The cladding panels consisted of a 3mm thick core of polyethylene bonded between two 0.5mm thick sheets of aluminium. The Phase 1 inquiry found that:
“Polyethylene is a combustible synthetic thermoplastic polymer which melts and drips on exposure to heat. It can flow whilst burning and generate burning droplets. It has a high calorific value compared with other common construction materials and will provide a fuel source for a growing and spreading fire. It melts at 130-135°C and ignites at around 377°C.”
The aluminium component melts at approximately 660°C and can warp and deform under the influence of heat.
Polyethylene is produced from ethylene, and although ethylene can be produced from renewable resources, it is mainly obtained from petroleum or natural gas.
On many of the panel edges used for the spandrels the polyethylene was exposed. The panels used on the columns were designed differently. One of the findings of the Phase 1 report was that the system of panels and fixings used for the Grenfell refurbishment appeared to have been uniquely designed for this specific project.
Behind the ACM panels used for both the spandrels and the columns there was a layer of insulation fixed directly to the building. On the spandrels this consisted of two 80mm layers of insulation board (Celotex RS5000 polyisocyanurate (PIR) polymer foam or in very limited quantities Kingspan K15 phenolic polymer foam). On the columns, the insulation consisted of one 100mm layer of Celotex RS5000 PIR with a small number of Kingspan K15 insulation boards. In some varying instances an additional piece of insulation board was located adjacent to the windows, alongside the columns. The insulation was fixed to both the spandrels and the columns by 180mm stakes screwed into the face of the existing concrete.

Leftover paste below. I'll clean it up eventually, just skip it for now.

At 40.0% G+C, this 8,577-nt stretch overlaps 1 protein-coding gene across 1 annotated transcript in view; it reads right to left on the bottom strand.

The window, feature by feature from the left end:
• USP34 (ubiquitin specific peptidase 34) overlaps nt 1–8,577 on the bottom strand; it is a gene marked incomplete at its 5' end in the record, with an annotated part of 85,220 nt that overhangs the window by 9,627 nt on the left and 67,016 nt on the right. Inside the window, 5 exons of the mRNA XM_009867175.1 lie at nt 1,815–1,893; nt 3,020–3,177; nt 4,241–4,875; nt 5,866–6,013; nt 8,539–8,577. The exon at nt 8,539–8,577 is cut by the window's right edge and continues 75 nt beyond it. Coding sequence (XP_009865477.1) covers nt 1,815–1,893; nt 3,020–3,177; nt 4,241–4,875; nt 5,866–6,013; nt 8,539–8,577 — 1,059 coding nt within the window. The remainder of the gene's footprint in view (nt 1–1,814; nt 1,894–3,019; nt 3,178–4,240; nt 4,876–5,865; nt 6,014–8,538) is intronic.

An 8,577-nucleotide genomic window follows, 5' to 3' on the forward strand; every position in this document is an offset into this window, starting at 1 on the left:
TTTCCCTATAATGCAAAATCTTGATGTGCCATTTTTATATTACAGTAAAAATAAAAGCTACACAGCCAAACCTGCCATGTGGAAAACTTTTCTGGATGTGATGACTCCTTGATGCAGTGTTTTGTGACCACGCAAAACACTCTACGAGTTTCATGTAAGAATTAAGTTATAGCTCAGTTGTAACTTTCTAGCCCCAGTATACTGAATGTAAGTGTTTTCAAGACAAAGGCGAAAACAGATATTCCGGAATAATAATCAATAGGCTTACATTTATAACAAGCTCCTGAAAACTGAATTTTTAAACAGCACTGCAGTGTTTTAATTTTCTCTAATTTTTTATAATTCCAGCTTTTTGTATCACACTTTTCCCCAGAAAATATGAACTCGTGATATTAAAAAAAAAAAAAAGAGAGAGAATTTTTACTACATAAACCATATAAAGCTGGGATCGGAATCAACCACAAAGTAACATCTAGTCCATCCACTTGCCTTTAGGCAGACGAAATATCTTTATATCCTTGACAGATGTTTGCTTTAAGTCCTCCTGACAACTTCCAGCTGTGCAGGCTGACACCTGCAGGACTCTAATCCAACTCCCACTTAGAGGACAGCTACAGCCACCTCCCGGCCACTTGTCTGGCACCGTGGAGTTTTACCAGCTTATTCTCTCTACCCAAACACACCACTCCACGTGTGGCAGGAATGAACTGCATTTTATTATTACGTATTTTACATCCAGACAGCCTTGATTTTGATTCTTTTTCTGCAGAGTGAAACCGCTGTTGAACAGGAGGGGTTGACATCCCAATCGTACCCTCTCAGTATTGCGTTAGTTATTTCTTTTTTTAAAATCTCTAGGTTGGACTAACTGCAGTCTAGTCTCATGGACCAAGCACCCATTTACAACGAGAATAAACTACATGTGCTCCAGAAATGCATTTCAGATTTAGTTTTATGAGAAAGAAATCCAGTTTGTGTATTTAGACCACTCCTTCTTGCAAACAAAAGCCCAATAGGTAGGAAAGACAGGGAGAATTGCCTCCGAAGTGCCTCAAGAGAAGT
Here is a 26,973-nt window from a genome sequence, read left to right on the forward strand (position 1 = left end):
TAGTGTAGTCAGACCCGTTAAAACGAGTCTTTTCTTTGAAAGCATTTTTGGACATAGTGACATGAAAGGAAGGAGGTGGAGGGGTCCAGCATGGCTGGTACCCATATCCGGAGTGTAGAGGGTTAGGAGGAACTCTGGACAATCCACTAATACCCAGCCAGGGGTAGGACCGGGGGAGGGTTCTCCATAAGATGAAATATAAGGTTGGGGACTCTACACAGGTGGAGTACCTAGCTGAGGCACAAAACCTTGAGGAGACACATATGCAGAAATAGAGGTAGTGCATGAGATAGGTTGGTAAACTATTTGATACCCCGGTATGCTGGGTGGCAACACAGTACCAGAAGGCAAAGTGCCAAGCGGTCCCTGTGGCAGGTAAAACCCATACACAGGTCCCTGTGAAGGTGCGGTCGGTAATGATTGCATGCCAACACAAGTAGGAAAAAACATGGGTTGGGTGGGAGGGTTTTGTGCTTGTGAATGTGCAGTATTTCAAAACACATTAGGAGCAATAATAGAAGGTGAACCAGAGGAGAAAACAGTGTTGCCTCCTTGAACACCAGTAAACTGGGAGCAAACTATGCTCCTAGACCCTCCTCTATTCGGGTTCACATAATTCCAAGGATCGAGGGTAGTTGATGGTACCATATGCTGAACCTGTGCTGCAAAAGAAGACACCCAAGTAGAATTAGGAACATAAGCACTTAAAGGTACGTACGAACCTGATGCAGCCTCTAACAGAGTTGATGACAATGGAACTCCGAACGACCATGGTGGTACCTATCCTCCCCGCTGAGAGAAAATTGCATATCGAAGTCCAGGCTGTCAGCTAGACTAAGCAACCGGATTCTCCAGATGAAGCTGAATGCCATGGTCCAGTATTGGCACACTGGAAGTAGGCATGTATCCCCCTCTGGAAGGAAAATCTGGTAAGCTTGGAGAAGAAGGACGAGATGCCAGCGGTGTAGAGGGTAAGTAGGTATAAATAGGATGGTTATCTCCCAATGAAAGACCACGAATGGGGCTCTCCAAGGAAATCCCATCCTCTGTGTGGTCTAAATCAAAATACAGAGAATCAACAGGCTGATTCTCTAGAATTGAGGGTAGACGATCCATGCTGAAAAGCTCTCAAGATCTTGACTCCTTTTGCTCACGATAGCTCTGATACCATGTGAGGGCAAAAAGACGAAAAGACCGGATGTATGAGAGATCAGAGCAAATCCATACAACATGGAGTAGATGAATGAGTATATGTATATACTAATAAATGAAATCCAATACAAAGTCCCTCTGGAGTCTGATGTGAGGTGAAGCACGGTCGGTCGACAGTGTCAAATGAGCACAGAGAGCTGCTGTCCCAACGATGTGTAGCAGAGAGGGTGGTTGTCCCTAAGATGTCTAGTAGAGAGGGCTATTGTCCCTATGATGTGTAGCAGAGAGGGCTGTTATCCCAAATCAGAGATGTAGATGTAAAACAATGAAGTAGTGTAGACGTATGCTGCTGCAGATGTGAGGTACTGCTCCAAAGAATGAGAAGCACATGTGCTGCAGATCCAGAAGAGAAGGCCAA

The ‘cavity’ between the insulation and the rain screen panels varied from 139mm on the columns to 156mm on the spandrels. In addition to the ‘designed’ cavities, the ribbed ‘biscuit’ finish on the columns resulted in additional ‘un-designed’ cavities.
The inquiry noted that while PIR is sometimes claimed to be fire retardant and is certainly more fire resistant that PUR, PIR and phenolic foam have a comparatively low time to ignition and can support rapid flame spread. They can also accelerate the spread of flame on adjacent materials by insulating the cavity and preventing energy from being lost from the system.
Cavity barriers were installed in the façade system in both the horizontal and vertical positions. These cavity barriers did not block the cavity completely. Rather they incorporated an intumescent strip designed to expand in the event of a fire. It was this act of expanding that would then intend to seal the gap between the barrier and the rear of the cladding.
In the horizontal position they were installed approximately 700mm below the level of the window sills and extended over the columns at that level. On both the columns and the spandrels they were mechanically fixed using metal support brackets which pierced the full depth of the barrier at 400mm centres.